On the Tuesday night was the school dance and I volunteered to be a supervisor. I had a great time! It definitively made me feel old seeing all of the kids there dressed up. I think attending these type of events outside of school time it great for building up a rapport with students.

What I learnt:

** you need to be flexible to students needs during a lesson. This means to be able to stop or change the lesson plan to better suit the students. With my SOSE class this week I taught a lesson on the background History of the Gold Rush and I thought that the students would benefit by doing a timeline in their books of Australian history so they could see where the Gold Rush sat in relation to later events. I had a number of key events and the dates written down and students had to put the information in a timeline. As a class we had discussed a number of the events and I asked for students for their understanding of them. I was under the impression that all of the students had learnt Australian history before in primary school however many had gaps in their knowledge of such events. The previous unit that the students had studied was "Who discovered Australia" however the students had no knowledge of what "Terror Nullius" meant or what the Federation of Australia was. Therefore, rather than continuing on with the next activity, I made sure that students had a complete understanding of the events. I did this through questioning the students, having the students themselves ask questions. I also needed to make sure that they knew what a timeline was and how the date system worked with BC and AD.

So basically I learnt that every students, especially in year 8, have varied educational experiences and knowledge and that it is best not to assume that they would have learnt it in primary school. I also learnt that the teacher needs to be constantly checking for understanding. I do this through moving around the classroom, check students work, asking students individually questions, asking the class questions, having the students explain something or putting it in their own works and summarising.

** I have learnt that as a teacher you must work into the classroom with the confidence on knowing what you are going to teach and how you are going to teach it. This week I taught a lesson on Beowulf to by year 9s. I little knowledge of it before hand, however the weekend before, I study up on the poem and learnt how to pronounce the names. I think that it was important to be able to work into the classroom with confidence.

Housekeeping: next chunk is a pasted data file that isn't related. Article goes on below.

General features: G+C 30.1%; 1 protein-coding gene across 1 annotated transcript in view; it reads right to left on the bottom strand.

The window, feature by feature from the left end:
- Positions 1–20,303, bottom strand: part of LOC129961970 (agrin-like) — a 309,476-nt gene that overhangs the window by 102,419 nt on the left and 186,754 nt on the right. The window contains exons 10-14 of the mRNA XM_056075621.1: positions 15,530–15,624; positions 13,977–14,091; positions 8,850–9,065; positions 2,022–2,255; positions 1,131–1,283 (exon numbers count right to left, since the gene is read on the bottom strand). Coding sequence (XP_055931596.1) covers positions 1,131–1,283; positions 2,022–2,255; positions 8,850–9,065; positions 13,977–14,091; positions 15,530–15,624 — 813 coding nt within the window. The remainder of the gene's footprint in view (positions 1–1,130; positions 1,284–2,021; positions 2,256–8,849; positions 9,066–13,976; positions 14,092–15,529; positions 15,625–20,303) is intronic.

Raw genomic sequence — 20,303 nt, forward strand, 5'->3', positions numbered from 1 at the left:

What went well:

** I was teaching a lesson on the reliability of historical sources and the students were about to study the story of King Arthur. The students had the task of researching the reliability of the story. I first showed the students images of gossip magazines and I asked the students "how do we know that this is reliable?" "what evidence would we need?" I then asked them about Santa "Is the story of Santa based on truth?" "What evidence do we have?" The basis of this was for students to understand that often legends or stories are based on some historical truth however it is the details around the story that change over time. I then showed a short clip from the movie Excalibur where Arthur pulled the sword from the stone and asked the students "what evidence do we have of this?" I think this worked really well as a way to get the students interested in the topic and to connect to the knowledge that they already have.

**My year 11 class had their exam this week so I have marking to do this weekend!

Thursday, August 16, 2007

Week 1: Reflections

What I learnt:

* In every lesson try to have a skill or learning technique which you teach to the students rather than simply teaching the content. For example, teaching techniques such as the Inquiry Process and SQ3R. Also it is important to explicitly make the students aware of the technique they are learning.

* Year 8 students take a lot longer to get through activities and set tasks compared to year 9 and 10s. They tend to get over excited and often take longer to settle down.

What went well:

* Students respond well to visual information and activities. For example, I taught a year 8 SOSE class in which I was introducing the concepts of "heroes" and villains." I had students study images of 9 famous characters such as: Harry Potter, Lord Voldemort, Batman, Cruella De Vil etc. In pairs they had to discuss and identify whether or not the character was a hero or villain and what characteristics make that person a hero or villain.

* Scaffolding and modeling. Students need examples and guidance when completing an activity or task they are unfamiliar with such as essay writing.

I will write more later... I have to get back to writing lesson plans and resources : )

Back on PRAC!!!

I start my second prac last monday (6/8/07)!!! This time I am teaching 4 classes:

** Year 8 SOSE (The Gold Rush)

** Year 9 History (Anglo-Saxons)

** Year 10 History (Sex, Drugs and Rock n Roll)